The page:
As we catch glimpses of a post pandemic world, we see the world is changing rapidly and radically, in ways no one could have imagined.
In response, business leaders talk almost nonstop about how their organizations must be transformed: some to survive and others to excel. What they mean by transformation varies. Some intend to pursue a high- risk overhaul of their failing business. Others want their companies to “go digital” or “become agile” or realize their strategy, but they don’t always have a clear idea of what they hope to accomplish. Regardless of their intention, very few actually know how to effectively execute a transformation. In fact, one recent study found that 7 out of 10 corporate transformations fail to reach their goals.
All these failures are expensive. Direct costs include wasted resources, strategic plans not being achieved, business objectives not being met, and (most likely) a loss of jobs. Indirect costs are more insidious but may ultimately be even more damaging: lower organizational morale, less confidence in leadership, and (most damaging of all) an increased resistance to the next change initiative.
What goes wrong? People often blame rigid employees or entrenched legacy systems, but the truth is that the failure generally begins much earlier and frequently at the top of the organization. As quality guru W. Edwards Deming once noted, the “success or failure of any process is determined within the first 18 percent of that process.” Often, the executive team lacks the fundamental know-how to create and sustain a true Corporate Transformation, or they are not at all aligned on the imperative to transform. They may not have done the upfront planning or developed the kind of agile leadership style that is a prerequisite for a successful transformation. As one CEO confessed, “I don’t know where to start to get this transformation off the ground—I feel like a centipede with one thousand legs, but I don’t know which leg to move first to go forward.”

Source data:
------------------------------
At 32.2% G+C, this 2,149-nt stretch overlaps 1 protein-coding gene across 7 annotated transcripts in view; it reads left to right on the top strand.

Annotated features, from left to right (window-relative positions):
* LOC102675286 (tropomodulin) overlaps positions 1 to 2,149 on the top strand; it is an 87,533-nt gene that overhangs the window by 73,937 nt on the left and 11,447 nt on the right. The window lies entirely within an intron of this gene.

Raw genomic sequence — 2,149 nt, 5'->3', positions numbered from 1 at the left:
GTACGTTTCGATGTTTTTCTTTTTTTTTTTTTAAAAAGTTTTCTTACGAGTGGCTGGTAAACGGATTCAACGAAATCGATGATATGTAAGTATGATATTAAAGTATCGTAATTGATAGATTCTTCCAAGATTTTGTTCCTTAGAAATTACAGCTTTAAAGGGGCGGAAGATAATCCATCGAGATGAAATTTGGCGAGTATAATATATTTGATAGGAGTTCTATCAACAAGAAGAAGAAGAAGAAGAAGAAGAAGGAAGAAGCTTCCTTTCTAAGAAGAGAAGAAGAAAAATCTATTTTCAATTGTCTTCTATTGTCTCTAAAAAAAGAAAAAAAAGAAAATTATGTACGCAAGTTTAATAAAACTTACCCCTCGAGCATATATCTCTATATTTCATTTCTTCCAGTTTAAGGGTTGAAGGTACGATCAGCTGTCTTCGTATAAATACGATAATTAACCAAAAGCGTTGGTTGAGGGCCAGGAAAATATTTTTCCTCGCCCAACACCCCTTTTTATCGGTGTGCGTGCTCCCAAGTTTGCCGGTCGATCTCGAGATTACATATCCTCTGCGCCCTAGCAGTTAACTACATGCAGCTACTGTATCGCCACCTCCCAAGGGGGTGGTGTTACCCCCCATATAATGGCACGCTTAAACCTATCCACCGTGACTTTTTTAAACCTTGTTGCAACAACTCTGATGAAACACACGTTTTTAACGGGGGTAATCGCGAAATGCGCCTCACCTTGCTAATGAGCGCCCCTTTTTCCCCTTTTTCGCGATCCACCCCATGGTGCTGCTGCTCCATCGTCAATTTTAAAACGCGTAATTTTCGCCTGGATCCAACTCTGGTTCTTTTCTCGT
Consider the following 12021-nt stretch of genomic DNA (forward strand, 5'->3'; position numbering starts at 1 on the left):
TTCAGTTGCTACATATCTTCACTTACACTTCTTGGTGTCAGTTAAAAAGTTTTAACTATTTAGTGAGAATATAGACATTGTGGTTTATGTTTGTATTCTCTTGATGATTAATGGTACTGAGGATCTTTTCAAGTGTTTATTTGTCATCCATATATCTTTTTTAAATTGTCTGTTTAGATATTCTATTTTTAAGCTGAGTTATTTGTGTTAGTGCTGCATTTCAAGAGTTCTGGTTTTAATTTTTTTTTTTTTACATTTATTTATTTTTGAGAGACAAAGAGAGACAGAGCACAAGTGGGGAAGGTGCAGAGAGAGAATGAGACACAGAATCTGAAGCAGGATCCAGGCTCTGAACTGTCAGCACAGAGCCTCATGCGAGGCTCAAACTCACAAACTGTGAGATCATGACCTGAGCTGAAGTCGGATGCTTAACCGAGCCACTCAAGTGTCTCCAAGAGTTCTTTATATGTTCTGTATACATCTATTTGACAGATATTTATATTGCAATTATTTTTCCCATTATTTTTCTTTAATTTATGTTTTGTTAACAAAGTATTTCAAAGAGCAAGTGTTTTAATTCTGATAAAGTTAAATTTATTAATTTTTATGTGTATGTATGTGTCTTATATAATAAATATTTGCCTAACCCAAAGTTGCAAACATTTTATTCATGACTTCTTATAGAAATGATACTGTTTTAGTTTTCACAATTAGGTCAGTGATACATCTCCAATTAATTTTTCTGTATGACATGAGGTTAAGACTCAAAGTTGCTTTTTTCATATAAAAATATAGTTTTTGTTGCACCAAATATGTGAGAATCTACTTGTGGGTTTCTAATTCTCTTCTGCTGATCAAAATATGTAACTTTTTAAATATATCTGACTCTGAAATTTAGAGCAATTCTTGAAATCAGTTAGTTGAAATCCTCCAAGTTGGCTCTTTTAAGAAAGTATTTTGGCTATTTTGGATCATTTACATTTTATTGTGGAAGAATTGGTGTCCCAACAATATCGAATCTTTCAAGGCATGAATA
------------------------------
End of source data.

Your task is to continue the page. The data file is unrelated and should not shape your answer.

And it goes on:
Over the past ten years four industry leaders, the authors of this book have helped executives at 14 companies in a variety of different industries lead successful transformations. Collectively, these transformations have delivered over $9.8 billion in incremental revenue while achieving productivity gains between 20 to 40 percent, true transformations. When this book’s authors began to compare notes about their histories in helping companies execute transformation campaigns, they found six common elements that played a role in the success of every campaign.
Those six elements which comprise a new macro business process are described in detail in Corporate Transformation. Danny Strickland, the noted innovation thinker whose resume includes successful stints as chief innovation officer at Coca-Cola, Johnson & Johnson, General Mills and Procter & Gamble—describes the six elements revealed in Corporate Transformation as “a powerful guide to survival and success.”
- There is a proven approach and road map to successful Corporate Transformations.
- Six key elements have been identified that dramatically improve the probability of a successful Corporate Transformation.
- The six elements have a natural process flow.
For your free copy of the eBook Corporate Transformation: A Guide to Survival and Success click here.
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